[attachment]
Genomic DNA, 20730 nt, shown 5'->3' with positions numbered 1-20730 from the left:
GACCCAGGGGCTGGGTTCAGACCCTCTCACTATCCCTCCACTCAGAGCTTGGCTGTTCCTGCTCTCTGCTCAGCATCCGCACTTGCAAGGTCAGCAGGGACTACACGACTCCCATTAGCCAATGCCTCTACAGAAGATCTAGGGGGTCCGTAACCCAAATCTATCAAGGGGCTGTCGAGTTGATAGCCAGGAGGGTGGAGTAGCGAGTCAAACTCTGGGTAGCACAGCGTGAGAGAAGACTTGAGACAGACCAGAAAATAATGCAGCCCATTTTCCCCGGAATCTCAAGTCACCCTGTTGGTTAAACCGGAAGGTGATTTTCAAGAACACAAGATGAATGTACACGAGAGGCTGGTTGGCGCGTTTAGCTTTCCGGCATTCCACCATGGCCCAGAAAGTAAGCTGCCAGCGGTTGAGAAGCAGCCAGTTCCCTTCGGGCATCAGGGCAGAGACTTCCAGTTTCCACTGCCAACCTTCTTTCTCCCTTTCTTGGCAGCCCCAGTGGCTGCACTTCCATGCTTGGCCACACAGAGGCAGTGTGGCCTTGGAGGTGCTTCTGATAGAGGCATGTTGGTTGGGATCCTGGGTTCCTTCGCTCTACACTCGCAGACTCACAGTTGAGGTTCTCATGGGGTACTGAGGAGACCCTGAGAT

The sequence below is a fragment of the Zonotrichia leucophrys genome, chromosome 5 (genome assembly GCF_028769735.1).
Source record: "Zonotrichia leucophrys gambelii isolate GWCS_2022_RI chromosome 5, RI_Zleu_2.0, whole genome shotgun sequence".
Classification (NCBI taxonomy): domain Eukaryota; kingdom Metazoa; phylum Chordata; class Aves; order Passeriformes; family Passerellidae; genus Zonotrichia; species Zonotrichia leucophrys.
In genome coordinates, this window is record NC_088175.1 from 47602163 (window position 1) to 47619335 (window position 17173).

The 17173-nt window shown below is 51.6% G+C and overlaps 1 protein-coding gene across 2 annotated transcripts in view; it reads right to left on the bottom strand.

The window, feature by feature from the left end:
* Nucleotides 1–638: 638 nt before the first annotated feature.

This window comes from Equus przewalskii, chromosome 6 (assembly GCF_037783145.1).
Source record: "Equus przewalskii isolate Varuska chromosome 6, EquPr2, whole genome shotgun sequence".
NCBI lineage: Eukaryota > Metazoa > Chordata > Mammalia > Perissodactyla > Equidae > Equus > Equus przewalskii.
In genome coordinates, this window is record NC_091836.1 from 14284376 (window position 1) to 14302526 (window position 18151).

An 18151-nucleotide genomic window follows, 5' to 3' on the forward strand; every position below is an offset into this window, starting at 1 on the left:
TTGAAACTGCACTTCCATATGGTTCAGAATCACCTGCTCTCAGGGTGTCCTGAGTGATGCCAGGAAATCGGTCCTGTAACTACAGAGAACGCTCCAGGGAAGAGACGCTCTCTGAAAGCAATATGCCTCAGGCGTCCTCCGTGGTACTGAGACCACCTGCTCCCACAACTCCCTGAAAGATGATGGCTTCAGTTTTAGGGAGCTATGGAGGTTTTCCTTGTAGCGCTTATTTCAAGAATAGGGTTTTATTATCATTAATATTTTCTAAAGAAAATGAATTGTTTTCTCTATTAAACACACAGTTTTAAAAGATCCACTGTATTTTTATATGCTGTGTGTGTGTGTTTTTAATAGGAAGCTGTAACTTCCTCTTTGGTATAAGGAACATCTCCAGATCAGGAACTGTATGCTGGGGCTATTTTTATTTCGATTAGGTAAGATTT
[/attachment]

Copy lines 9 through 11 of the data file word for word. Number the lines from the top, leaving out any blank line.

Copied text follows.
* Nucleotides 1–638: 638 nt before the first annotated feature.

This window comes from Equus przewalskii, chromosome 6 (assembly GCF_037783145.1).
Source record: "Equus przewalskii isolate Varuska chromosome 6, EquPr2, whole genome shotgun sequence".